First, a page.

How to recycle CFL bulbs in AucklandJuly 04, 2017
I’m writing this post because I googled that title and took a long time to find the answer. Hopefully I can make it simple for you:
Take your energy saver bulbs to EcoMatters in Newmarket at 1 Olympic Place, New Lynn, Auckland. They are open from 10am-4pm on weekdays, or 10am to 1pm on Saturday.
You will be charged $1 per bulb. It’s a small price to save the planet.
EcoMatters will take the bulbs to Interwaste, which seems to be the only company in New Zealand that can actually recycle them. Interwaste works with bulk amounts. If you have hundreds of bulbs you might want to go to Interwaste directly. If you only have a few, EcoMatters is the place for you.
I wrote this in 2017. You might want to recheck the EcoMatters ‘Recycling Weird Stuff’ page to check nothing has changed.
(The page says Bunnings Warehouse recycles bulbs at no charge, but I don’t think that is true in New Zealand.)
In case you didn’t know
CFL stands for Compact Fluorescent Light. They may be called ‘Energy Saver’ or ‘Energy Saving’ lights on the packaging. They are the little tubey lights that cost more to buy than old-style light bulbs, but last longer and use much less energy. This makes them cheaper and better for the environment in the long run.
CFLs contain mercury, which is highly toxic. They should not be thrown in the rubbish.
Proper disposal information isn’t displayed on the packaging or in stores anywhere :( But now you know! Tell your friends. Save the world.
(By the way, you probably shouldn’t buy any more CFLs. LED bulbs are better now – they might cost twice as much, but they last 3 times as long, they’re even more efficient and they don’t contain mercury.)
More on e-wasteMay 03, 2017
I’m sorry I’m writing about e-waste again. Throwing out my old computer stuff has been surprisingly emotional. Especially this:
I bought this case after I moved to Auckland. I wanted a gaming computer, and gaming laptops were much too expensive, so it had to be a desktop. But I also knew I would be moving it around a lot – back to my parents’ house in all my university breaks. I researched the best affordable lightweight PC case there was, and this was it:
They didn’t make them any more, but I found one second-hand on TradeMe. I picked it up from a fellow nerd and carried it home on foot and bus with its cute carry-handle.
Since then, me and my Lanboy had heaps of travel adventures. As well as holidays at my parents’ house, I moved flat at least once a year for many years.
By the time I built my next computer, life had settled down – and I had a laptop to take on shorter trips. I bought a heavier, more spacious case and Lanboy retired to the corner of my bedroom.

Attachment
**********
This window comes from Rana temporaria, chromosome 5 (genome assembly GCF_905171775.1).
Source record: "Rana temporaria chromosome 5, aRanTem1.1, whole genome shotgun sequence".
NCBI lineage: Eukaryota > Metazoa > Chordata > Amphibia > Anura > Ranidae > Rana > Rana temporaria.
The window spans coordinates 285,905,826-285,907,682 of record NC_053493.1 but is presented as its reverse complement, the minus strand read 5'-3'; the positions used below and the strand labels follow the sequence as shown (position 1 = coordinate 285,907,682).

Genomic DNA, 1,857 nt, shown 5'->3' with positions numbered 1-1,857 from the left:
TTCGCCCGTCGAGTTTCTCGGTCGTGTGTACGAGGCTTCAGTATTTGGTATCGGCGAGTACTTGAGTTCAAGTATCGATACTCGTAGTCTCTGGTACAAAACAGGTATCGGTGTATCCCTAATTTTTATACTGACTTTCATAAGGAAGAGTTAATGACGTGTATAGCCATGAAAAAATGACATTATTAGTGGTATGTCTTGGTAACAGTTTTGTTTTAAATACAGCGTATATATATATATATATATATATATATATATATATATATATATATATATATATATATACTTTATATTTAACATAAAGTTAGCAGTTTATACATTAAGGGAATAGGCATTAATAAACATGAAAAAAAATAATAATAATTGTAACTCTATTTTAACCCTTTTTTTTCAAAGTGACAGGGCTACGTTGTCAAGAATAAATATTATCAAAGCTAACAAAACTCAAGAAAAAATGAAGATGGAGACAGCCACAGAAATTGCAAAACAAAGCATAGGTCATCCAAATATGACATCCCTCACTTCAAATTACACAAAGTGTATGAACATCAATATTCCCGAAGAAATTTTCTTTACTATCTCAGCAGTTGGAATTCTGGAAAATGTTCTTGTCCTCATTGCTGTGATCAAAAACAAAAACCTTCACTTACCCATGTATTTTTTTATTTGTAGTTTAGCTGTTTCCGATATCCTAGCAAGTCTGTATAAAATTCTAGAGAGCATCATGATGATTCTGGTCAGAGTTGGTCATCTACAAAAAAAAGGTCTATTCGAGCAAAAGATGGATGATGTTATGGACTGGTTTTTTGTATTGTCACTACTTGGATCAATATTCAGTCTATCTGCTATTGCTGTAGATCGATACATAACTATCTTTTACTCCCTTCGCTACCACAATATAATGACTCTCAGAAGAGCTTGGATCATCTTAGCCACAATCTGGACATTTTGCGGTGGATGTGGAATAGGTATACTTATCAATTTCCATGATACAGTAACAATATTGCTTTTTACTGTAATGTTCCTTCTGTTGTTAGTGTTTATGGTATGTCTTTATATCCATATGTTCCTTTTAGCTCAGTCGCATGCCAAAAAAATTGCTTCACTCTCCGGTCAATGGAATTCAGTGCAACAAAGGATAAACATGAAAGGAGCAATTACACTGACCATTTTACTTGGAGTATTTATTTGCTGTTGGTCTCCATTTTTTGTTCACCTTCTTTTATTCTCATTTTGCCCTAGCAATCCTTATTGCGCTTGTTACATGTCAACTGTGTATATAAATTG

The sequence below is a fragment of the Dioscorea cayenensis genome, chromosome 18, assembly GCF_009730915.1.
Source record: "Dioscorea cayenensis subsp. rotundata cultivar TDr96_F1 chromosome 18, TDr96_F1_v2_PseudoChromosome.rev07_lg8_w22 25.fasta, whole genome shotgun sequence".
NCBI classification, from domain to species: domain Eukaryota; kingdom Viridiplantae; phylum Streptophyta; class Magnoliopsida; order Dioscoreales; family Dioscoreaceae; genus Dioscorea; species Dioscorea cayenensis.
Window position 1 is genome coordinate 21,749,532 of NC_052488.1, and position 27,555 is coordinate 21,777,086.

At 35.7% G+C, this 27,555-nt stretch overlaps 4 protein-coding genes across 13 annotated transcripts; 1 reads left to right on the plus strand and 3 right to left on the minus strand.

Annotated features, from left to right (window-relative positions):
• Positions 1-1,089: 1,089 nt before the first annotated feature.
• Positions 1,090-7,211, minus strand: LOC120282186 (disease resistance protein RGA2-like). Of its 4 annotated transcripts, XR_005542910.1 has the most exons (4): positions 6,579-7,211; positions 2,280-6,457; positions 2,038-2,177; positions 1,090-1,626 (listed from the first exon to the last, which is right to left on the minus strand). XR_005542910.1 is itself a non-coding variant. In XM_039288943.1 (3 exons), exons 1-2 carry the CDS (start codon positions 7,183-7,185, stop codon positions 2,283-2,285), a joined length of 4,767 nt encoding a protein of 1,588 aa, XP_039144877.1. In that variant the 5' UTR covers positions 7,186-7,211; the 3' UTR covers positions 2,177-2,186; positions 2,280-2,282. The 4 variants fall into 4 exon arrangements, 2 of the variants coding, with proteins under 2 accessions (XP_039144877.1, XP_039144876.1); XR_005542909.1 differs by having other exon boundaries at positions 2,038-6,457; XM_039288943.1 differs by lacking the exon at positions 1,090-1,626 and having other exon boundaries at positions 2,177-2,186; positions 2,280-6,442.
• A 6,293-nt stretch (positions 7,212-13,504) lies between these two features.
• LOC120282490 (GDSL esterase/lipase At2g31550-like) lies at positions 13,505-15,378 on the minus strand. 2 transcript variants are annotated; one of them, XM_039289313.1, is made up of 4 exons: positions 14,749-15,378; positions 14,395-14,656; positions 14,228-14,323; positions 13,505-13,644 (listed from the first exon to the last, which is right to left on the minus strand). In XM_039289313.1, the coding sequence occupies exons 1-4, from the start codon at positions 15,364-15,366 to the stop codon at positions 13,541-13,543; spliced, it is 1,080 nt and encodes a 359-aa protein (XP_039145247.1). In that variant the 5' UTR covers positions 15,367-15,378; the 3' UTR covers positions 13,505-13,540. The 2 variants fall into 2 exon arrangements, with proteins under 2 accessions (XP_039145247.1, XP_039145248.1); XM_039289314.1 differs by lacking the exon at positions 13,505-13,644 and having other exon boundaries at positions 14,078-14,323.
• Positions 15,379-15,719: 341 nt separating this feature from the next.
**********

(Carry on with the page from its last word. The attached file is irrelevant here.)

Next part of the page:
Today I took him to the e-waste place. I feel a little guilty. I could have continued the legacy by handing him on to a new young nerd. I doubt the e-waste people will appreciate his value, except as scrap aluminium.
But he wasn’t having much fun gathering dust in my room. I’m sure this is all for the best.
Throwing Things Out is HardApril 25, 2017
I’ve always wanted to make games with custom hardware – games like Robin Baumgarten’s Line Wobbler or Flat Earth Games’ Objects in Space.
Because I’ve always wanted to do this, I’ve always kept things that I thought would be useful: old computers, hard drives, power adaptors for long-lost devices, joysticks, broken game controllers, spare speakers, old keyboards.
This is aspirational hoarding. I keep these things not because I’ve ever needed them, but because I would like to be the kind of person who needs them.
I don’t make hardware games.
Tonight I’m trying to throw it all out.
My brain fights me every step of the way.
What if I get rid of this cable, then find out 6 months later that I need one? They’re overpriced at every store.
This old hard drive still works. It doesn’t hold as much as a new one, but it would be perfect if I was building a special-purpose PC for some kind of project.
Maybe I’ll make a location-specific game where every player needs earphones. Having these 5 pairs ready to go is a great start!
My life has felt unfocused this year, and I think it will help if I’m more clear about what I’m not. I’m not a hardware hacker. I might become one – I’ve been many things! – but I’m not one today. I should not collect parts for an imagined future.